11 Aug 2008

Some tips for you

As a manager, I realised most of my employees have bad working habits on a computer. Most of my friends do too, even the ones who are ‘computer literate’. And after repairing over 10,000 computers for the last couple of years, I realise most people who come to me are not very computer savvy either.

It’s not that these people aren’t knowledgeable about computers. Some people who come to me are people with Masters Degrees in IT, in programming, in networking, in management, etc. But they all treat their computers in a casual manner. Perhaps it is because a computer is so cheap to replace...

But is it?

A few days ago I had a customer, a young lady in university, who went to PC World (a large chain store in the UK specialising in computers and IT equipment) to remove a virus from her computer. She paid £100 (TT$1300) and the company ‘restored’ her computer to manufacturer’s condition. Sure, it didn’t have a virus any more, but she also did not have 2 years of university papers and research and her additional 2 years of college material she used as reference.

That definitely wasn’t a good bargain. And it could have been avoided by some basic care.

Basic Maintenance

First, a computer is a tool; and like any tool it should be treated as such. It must be cared for, maintained, and treated as if it was an asset, which it is. A gardener seldom puts away muddy tools, and no carpenter leaves his to rust. Why should you keep any less care in your computer?

Keep it clean, free of dust, defragged regularly; keep anti-virus and anti-spyware software updated daily; clean the registry only if you are knowledgeable about this area, keep enough space on your hard drives (at least 30% to 35% free) by backing up data to DVDs or CDs or other external media regularly. Store these in a dust free environment in protective cases. Avoid scratched media.

Uninstall programs you do not use regularly (DO NOT SIMPLY DELETE THE FOLDERS!). Caution – some programs require you to download a special removal tool from the website to properly remove all traces of the said program.

Do not cover your computer’s monitor, especially the older cathode ray tube (CRT) types while the computer is in use as this limits the cooling process. It can cause your monitor to build up heat and lower the life expectancy. After use, wait 20 minutes before you cover it against dust.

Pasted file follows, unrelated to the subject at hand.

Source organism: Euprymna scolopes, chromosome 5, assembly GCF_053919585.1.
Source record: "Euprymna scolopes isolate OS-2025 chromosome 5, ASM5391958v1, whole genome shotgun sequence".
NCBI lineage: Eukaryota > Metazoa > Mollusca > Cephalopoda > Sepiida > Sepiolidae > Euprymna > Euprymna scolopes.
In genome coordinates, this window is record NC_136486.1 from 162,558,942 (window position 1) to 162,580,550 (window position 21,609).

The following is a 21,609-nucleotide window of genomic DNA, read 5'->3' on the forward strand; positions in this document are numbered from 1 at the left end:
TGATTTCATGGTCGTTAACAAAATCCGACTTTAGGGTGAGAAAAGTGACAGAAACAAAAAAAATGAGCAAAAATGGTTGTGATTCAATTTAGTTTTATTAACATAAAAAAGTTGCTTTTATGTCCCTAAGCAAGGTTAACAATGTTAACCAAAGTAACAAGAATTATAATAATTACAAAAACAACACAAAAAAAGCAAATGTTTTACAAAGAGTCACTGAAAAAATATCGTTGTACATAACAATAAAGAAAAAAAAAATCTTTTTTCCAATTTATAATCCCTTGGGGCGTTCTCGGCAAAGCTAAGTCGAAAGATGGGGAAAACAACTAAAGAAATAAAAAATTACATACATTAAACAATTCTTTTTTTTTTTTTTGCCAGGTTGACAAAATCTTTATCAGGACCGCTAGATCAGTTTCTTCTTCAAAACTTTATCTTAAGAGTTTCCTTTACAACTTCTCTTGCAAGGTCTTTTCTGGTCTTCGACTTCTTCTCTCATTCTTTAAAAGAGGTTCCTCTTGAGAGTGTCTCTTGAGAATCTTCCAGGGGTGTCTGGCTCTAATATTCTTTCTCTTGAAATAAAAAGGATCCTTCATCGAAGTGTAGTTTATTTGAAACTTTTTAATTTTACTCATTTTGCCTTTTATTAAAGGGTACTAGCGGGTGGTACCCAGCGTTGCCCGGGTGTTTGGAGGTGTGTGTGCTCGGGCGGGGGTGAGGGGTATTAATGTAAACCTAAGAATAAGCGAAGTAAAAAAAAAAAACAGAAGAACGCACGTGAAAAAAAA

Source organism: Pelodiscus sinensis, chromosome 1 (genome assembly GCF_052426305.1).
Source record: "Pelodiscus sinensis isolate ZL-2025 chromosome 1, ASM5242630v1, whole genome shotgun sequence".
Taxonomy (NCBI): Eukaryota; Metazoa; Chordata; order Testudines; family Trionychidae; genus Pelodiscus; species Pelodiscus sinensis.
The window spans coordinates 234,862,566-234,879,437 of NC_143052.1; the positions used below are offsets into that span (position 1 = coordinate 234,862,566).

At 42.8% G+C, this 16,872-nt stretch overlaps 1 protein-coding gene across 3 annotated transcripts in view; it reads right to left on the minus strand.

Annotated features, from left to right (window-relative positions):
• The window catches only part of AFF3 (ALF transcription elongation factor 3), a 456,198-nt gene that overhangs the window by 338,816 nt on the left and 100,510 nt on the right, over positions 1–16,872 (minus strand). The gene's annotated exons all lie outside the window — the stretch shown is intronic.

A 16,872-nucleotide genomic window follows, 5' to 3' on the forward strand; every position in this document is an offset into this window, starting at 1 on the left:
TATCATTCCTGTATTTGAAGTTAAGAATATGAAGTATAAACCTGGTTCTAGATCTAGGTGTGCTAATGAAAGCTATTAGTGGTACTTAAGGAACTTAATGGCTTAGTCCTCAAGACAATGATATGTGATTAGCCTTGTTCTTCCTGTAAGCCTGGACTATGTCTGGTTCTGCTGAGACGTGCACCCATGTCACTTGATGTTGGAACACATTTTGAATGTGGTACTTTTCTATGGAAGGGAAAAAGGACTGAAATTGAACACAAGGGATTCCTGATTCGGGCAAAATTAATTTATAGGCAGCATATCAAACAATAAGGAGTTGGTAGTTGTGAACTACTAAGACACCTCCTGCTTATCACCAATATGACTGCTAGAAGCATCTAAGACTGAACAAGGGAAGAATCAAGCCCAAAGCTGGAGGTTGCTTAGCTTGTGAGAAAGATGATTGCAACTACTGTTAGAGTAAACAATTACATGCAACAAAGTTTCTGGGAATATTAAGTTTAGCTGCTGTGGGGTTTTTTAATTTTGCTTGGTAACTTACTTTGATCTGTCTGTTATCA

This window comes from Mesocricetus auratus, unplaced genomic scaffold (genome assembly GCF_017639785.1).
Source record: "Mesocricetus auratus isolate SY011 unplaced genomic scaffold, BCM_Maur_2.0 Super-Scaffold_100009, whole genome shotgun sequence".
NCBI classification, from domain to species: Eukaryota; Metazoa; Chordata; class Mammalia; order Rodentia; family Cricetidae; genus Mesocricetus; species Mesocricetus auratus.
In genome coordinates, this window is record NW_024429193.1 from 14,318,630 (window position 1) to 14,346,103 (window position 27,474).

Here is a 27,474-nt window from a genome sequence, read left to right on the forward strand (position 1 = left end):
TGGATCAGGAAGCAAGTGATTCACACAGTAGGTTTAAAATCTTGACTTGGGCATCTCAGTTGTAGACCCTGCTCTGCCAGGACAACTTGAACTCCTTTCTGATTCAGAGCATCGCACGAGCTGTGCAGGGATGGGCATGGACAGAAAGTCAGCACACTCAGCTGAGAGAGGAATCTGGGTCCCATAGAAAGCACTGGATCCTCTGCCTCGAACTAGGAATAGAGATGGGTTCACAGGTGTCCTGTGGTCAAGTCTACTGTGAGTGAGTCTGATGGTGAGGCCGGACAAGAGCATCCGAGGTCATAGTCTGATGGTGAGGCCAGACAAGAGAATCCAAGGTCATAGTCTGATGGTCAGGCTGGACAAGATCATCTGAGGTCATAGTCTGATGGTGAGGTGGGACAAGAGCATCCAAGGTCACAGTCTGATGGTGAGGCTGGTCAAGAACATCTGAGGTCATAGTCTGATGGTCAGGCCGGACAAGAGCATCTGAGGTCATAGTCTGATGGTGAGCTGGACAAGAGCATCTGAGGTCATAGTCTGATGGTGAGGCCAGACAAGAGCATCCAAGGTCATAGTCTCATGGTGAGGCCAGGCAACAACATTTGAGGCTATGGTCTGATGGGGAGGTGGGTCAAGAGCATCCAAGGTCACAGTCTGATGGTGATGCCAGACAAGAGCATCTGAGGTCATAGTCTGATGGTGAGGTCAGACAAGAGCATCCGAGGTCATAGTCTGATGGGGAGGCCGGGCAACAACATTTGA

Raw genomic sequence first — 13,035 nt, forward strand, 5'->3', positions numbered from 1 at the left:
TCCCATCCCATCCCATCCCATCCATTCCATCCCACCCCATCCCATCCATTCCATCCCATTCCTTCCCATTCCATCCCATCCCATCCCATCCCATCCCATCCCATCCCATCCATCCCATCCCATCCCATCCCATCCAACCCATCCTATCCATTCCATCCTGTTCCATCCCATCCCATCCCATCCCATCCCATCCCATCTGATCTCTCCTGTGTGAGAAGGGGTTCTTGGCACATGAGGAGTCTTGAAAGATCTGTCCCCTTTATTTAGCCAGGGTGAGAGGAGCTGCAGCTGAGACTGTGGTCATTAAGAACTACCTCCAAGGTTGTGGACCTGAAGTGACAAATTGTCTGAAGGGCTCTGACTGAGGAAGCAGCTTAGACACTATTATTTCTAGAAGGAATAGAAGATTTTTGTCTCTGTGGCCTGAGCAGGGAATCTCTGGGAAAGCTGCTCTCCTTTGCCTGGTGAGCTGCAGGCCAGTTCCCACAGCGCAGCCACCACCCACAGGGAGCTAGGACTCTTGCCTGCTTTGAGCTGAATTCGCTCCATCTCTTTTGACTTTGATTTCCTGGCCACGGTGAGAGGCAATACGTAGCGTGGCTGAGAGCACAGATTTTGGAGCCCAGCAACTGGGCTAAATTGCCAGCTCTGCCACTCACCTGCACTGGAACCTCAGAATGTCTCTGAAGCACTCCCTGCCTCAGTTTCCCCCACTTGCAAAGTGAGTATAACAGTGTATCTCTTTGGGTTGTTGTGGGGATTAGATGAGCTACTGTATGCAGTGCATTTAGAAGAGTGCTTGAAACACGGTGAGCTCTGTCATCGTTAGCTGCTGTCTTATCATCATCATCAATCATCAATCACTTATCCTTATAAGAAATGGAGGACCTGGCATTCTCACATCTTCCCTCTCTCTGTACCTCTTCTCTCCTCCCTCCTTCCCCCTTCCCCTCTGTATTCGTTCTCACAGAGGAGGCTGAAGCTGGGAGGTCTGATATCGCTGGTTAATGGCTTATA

Good habits

Developing good working habits is difficult. After all, what are good habits? How do you differentiate between good ones and bad ones?

One of the best habits I discovered early is to treat my computer like a desk. After all, when you switch it on, you see a ‘desktop’.

On my desktop, I have four icons – My Computer, My Documents, My Network Places, and a folder of unused icons after running the Desktop Cleanup Wizard. My desktop is clean otherwise. I use my Quick Launch Toolbar to maximum effect, and my Start Menu to pin programs I use regularly, such as Word, Excel, and CorelDraw...

If I save something to my desktop it is only temporary. I have a clean ‘desk’ every time I use my computer. It is like managing an actual desk in an office... clean and tidy.

I have created folders inside My Documents folder for everything. I have a folder for Downloads, for Music, Photos, EBooks, a folder for IT research, for Law, for Medicine, for Letters, Bills, WebDesign, BlogPosts, for Corel Graphics etc. I even create folders inside these folders for sub-dividing my information, by date or content.

And there is a reason I put these in My Documents. Having them scattered around the computer for example in the C:\ drive would mean that if I have to do a System Restore I would lose information. The System Restore does not affect the My Documents folder so my data is unchanged there even after a restore.

Stuff that is more than 6 months old is backed up and removed from my computer unless I am still using those items.

Try naming your files with common-sense names that you will remember. Saving a photo of your family at a wedding as ‘DSC 00034’ isn’t much use when you’re looking for it 5 months from now. Saving it as ‘The Carters at Lizzy’s wedding’ is much easier to find.

Job-hunting? Make a revised CV regularly if you have to, tailor it for different jobs and for Heaven’s sake – email it to yourself! That way you have a backup in case your hard drive goes.

In school? Back up your school work every week, either by email or removable media.

Bringing work home from the office? Separate it from your family’s data by using a separate folder, and password protect it. After all, the 5 year old in your lap might just want to be adventurous when daddy or mummy is not around, and just might change an important file or even delete it. I’ve seen it happen, many times.

And always backup. USB pen drives are relatively cheap, invest in one or two.